ADHD and fear of change. What’s behind it? That’s the topic of this post, a guest essay from a wise friend.
First, let’s just acknowledge that change can be stressful when you have ADHD. Even positive change. Maybe even especially positive change.
First, there’s the anxiety that comes from expecting yourself to keep up that positive change. Day after day. Week after week. Double that anxiety if a loved one has given an ultimatum by a partner—to come to bed earlier, help more with chores, whatever.
Here’s the thing: Fear and anxiety lessen when you have a plan.
Learning how to create behavior change—that’s a major focus of Adult ADHD-Focused Couple Therapy: Clinical Interventions. The willingness to change requires a positive, realistic mindset. That starts with assessing what you have to gain—or lose. The carrot and the stick. Being very clear about it.
Frances – A Crowd Favorite
Remember my friend Frances Strassman? She was a Bay Area ADHD coach and efficiency consultant. My Adult ADHD group always welcomed her visits. She walked her talk, having been diagnosed in her 60s with ADHD. I shared with you her hard-won advice on creating new habits for a new year. You’ll find the link at the end of this post.
Happily, I have one more of her essays to share with you: Shedding ADHD-Type Fears And Creating Change.
You’ll find some bedrock wisdom here, about the trade-offs and pay-offs of creating positive change in our lives. (The emphasis in boldface is from Frances, pictured below.)
Yes, yes, I know. An ADHD-fueled fear of change sometimes means fear of rules, fear of curtailing freedom. Frances also addresses that fear head-on.
By the way, many of us us dream about a fantasy island or mountaintop where we can live “naturally” and without rules. My friend—we’ll call him Governor Pappy, a 30-something man with late-diagnosis adult ADHD—thinks that one through and begs to differ. You’ll find that link below, too.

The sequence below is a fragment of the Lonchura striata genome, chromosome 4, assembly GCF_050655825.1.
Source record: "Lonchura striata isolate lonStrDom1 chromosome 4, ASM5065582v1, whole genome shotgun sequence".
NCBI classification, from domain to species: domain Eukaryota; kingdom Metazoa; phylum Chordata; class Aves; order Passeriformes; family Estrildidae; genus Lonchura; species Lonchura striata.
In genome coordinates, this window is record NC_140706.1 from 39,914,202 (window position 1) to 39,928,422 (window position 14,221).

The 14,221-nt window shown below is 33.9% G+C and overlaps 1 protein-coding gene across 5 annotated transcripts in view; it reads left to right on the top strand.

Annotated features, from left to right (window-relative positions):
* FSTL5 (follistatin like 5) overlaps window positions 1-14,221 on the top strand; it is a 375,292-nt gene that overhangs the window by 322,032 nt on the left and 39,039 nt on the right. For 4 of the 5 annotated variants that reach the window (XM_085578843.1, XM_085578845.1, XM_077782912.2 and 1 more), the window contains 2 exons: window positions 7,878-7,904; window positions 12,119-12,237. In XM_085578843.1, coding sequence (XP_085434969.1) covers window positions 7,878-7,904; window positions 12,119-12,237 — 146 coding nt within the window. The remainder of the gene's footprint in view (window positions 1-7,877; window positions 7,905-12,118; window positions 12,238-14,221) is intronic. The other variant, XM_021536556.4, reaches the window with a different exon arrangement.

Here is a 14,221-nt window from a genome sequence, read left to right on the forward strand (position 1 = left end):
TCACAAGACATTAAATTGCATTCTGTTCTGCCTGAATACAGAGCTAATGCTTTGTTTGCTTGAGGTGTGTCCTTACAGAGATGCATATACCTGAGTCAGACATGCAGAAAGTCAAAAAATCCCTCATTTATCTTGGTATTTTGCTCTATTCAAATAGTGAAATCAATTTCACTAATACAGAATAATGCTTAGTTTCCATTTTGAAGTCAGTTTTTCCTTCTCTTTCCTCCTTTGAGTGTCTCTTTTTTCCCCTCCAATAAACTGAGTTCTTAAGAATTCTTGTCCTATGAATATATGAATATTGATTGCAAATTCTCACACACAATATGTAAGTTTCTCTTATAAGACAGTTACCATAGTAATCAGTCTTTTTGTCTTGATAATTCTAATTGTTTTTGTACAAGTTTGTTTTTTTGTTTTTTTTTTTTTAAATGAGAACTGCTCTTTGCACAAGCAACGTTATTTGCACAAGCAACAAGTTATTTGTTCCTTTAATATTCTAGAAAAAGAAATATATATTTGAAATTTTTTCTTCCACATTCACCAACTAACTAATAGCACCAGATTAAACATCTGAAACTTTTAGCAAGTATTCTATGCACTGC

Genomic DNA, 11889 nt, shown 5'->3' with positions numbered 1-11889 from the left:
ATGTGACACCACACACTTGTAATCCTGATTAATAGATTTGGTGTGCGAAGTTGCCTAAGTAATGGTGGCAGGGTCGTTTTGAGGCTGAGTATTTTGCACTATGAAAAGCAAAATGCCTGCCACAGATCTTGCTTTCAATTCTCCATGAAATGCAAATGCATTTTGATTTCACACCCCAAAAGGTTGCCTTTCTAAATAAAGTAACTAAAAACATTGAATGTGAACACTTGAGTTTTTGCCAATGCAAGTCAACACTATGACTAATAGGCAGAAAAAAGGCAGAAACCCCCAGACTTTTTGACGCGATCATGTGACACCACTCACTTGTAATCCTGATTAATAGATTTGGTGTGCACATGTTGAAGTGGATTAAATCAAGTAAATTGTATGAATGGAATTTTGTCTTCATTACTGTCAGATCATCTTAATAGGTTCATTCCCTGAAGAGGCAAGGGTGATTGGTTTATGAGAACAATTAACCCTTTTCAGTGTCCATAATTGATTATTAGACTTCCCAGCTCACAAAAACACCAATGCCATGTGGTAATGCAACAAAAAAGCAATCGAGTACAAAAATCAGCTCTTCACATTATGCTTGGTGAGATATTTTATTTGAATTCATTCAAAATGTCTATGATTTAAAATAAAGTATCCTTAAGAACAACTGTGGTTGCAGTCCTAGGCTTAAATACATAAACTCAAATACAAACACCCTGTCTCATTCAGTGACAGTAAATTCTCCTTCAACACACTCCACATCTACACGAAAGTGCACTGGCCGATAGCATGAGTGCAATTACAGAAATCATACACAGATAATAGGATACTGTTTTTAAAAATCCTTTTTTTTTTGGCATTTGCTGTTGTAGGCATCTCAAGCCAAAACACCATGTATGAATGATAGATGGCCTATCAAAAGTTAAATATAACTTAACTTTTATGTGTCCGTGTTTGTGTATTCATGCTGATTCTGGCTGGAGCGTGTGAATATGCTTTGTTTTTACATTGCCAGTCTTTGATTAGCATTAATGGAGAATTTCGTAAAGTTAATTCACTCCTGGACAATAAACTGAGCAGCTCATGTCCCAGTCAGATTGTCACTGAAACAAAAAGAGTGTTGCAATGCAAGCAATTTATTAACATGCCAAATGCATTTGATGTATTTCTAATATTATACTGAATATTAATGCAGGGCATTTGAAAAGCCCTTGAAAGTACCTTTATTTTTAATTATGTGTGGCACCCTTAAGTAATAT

By Frances Strassman
Imagine that your workday goes this way:
You get up at 7:00 am, hop in the shower, and have a nice walk in the sunshine —while listening to an audiobook or some music. Back home, you eat breakfast, dress, and head to work—arriving on time.
You guessed it! There are trade-offs for being this organized.
In order to do all that, it means we can’t sleep late, pulling all of the extra softness out of our pillow. And we can’t play the snooze-alarm game.
Because we are not sleeping late, we plan on getting some exercise, which is—let’s face it—kind of a nuisance. And since we are going to arrive to work on time, it means we are going to have a simple breakfast and dress quickly. No getting sidetracked by e-mail and whatnot.
Whoa! There really are some pretty serious trade-offs for being organized!
What Are We Giving Up?
Assume for a moment that we:
- Love sleeping late.
- Love indulging.
- Fear that if we commit to getting up early and exercising, we’re not really going to want to stick with it.
- Fear that, if we stop, we will feel so bad about ourselves that it feels safer to not even start.
- Love feeling free as a bird, tied to nothing. We hate the idea of following a schedule, being precise, being controlled, being committed.
- Worst of all: If we start any of these patterns, people will expect us to continue! They will now assume we can start work on time and so on.
Egads! Freedom gone.
But What Is the Cost of Not Changing?
And yet, there are also trade-offs for staying disorganized.
- We are seen as a bit flaky.
- Our friends and family feel that they can’t count on us.
- We tend not to get exercise and therefore don’t feel so good.
- Having over-slept, we are always in a big rush, maybe put on the wrong mismatched clothes, eat over the sink, slam our finger in the microwave, and get the day off to a bad start.
- At work, we are seen as rather undependable. Maybe not too likely to get promoted? Not considered a valuable asset?
Which Way True Freedom?
So why is it that neither aspect seems very exciting? We have a hard time rationalizing what we are hanging onto. Yet, getting organized seems like a bunch of restrictions, constrictions, and losses.
My experience is that the reason it looks that way to us is that we have not experienced what true freedom means.